Egypt Old MapEgyptology is the study of Ancient Egypt and Egyptian antiquities and is a regional and thematic branch of the larger disciplines of ancient history and archeology. A practitioner of the discipline is an Egyptologist, though Egyptology is not exclusive to such practitioners.
Development of the field:

Egyptology investigates the range of Ancient Egyptian cultures (language, literature, history, religion, art, economics, and ethics) from the 5th millennium BC up to the end of Pagan religion in the 4th century AD.
Some of the first historical accounts of Egypt was given by Herodotus, Strabo, Diodorus Siculus and the largely lost work of Manetho, an Egyptian priest, during the reign of Ptolemy I and Ptolemy II in the 3rd century BC.Progress was made by Muslim historians in Arab Egypt from the 9th century AD. The first known attempts at deciphering Egyptian hieroglyphs were made by Dhul-Nun al-Misri and Ibn Wahshiyya in the 9th century, who were able to at least partly understand what was written. Abdul Latif al-Baghdadi, a teacher at Cairo’s Al-Azhar University in the 13th century, wrote detailed descriptions on ancient Egyptian monuments.

European exploration and travel writings of ancient Egypt commenced from the 13th century onward, with only occupational detours into a more scientific approach, notable John Greaves Claude Sicard, Benoît de Maillet, Frederic Louis Norden and Richard Pococke. With Napoleon’s scholars recording of Egypt’s flora, fauna and history, published as “Description de l’Egypte”, the study of many aspects of ancient Egypt became more scientific oriented. The British took over Egypt from the French and gained the Rosetta Stone. Modern Egyptology is generally perceived as beginning around 1822.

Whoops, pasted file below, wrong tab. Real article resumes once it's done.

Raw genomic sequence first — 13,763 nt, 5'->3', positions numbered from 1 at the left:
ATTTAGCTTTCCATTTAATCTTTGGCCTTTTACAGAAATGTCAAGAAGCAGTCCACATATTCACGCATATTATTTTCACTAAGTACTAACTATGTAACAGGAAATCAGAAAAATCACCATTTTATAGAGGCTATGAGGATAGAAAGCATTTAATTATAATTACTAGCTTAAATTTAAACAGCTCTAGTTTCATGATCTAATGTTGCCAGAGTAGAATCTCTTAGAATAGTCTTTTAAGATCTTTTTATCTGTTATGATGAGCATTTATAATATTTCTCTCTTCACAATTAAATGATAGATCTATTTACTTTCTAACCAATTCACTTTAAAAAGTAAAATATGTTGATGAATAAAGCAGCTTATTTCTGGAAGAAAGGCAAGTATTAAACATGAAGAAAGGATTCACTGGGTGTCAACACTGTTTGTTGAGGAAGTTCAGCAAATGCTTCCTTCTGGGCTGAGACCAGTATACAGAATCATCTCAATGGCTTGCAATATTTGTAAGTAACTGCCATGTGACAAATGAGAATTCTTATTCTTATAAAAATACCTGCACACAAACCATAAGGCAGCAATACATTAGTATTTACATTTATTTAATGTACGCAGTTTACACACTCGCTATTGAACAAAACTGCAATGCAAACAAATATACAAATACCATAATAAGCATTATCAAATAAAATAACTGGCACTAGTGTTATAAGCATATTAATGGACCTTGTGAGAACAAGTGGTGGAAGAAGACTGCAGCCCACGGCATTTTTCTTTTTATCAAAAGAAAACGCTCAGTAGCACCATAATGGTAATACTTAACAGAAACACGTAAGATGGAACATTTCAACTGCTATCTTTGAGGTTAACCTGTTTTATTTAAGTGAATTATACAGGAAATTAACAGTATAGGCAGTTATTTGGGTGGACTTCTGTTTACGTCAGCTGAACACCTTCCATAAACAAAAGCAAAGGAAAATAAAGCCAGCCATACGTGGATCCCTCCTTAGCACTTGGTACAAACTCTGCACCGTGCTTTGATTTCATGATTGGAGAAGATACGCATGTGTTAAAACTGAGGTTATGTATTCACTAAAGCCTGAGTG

Jean François Champollion and Ippolito Rosellini were some of the first Egyptologists of wide acclaim. The German Karl Richard Lepsius was an early participant in the investigations of Egypt; mapping, excavating, and recording several sites. Champollion announced his general decipherment of the system of Egyptian hieroglyphics for the first time, employing the Rosetta Stone as his primary aid. The Stone’s decipherment was a very important development of Egyptology. With subsequently ever-increasing knowledge of Egyptian writing and language, the study of Ancient Egyptian civilisation was able to proceed with greater academic rigour and with all the added impetus that comprehension of the written sources was able to engender. Egyptology became more professional via work of William Matthew Flinders Petrie, among others. Petrie introduced techniques of field preservation, recording, and excavating. Howard Carter expedition brought much acclaim to the field of Egyptology. Around 1830, Rifa’ al-Tahtawi was one of the first main works of Egyptian Egyptology. Egyptian Egyptology developed slowly compared to its Western scholars, primarily because Islamic identity (and the disdain of pre-Islamic antiquity by some Muslims) and Western imperialism (till decolonization in the 1920s). Islamic and modern Egyptian civilization has been influenced by the pre-Islamic Egyptian culture of which Egyptology is concerned with.